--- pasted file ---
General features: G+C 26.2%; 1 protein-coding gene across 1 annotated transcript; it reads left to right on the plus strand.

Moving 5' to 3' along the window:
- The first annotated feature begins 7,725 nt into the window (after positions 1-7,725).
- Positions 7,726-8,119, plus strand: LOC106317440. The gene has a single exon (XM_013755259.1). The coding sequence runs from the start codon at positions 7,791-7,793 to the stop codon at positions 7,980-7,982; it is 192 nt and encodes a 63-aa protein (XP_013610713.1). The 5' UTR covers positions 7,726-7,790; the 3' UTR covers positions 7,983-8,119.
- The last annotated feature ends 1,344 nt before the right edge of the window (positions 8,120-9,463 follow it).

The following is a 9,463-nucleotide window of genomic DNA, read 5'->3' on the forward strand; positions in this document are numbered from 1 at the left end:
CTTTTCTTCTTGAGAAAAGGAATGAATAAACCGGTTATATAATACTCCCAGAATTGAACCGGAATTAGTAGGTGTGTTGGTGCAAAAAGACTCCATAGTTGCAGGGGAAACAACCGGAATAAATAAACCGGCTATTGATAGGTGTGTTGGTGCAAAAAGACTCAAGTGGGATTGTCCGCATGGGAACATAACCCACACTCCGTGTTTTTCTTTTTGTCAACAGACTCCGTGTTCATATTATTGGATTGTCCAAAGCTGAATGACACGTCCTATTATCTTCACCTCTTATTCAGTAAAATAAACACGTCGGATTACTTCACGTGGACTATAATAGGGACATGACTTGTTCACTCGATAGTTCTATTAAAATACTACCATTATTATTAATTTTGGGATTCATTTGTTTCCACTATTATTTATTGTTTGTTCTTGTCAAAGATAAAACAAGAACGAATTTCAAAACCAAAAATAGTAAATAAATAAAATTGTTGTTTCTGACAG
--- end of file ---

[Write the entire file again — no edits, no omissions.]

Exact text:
General features: G+C 26.2%; 1 protein-coding gene across 1 annotated transcript; it reads left to right on the plus strand.

Moving 5' to 3' along the window:
- The first annotated feature begins 7,725 nt into the window (after positions 1-7,725).
- Positions 7,726-8,119, plus strand: LOC106317440. The gene has a single exon (XM_013755259.1). The coding sequence runs from the start codon at positions 7,791-7,793 to the stop codon at positions 7,980-7,982; it is 192 nt and encodes a 63-aa protein (XP_013610713.1). The 5' UTR covers positions 7,726-7,790; the 3' UTR covers positions 7,983-8,119.
- The last annotated feature ends 1,344 nt before the right edge of the window (positions 8,120-9,463 follow it).

The following is a 9,463-nucleotide window of genomic DNA, read 5'->3' on the forward strand; positions in this document are numbered from 1 at the left end:
CTTTTCTTCTTGAGAAAAGGAATGAATAAACCGGTTATATAATACTCCCAGAATTGAACCGGAATTAGTAGGTGTGTTGGTGCAAAAAGACTCCATAGTTGCAGGGGAAACAACCGGAATAAATAAACCGGCTATTGATAGGTGTGTTGGTGCAAAAAGACTCAAGTGGGATTGTCCGCATGGGAACATAACCCACACTCCGTGTTTTTCTTTTTGTCAACAGACTCCGTGTTCATATTATTGGATTGTCCAAAGCTGAATGACACGTCCTATTATCTTCACCTCTTATTCAGTAAAATAAACACGTCGGATTACTTCACGTGGACTATAATAGGGACATGACTTGTTCACTCGATAGTTCTATTAAAATACTACCATTATTATTAATTTTGGGATTCATTTGTTTCCACTATTATTTATTGTTTGTTCTTGTCAAAGATAAAACAAGAACGAATTTCAAAACCAAAAATAGTAAATAAATAAAATTGTTGTTTCTGACAG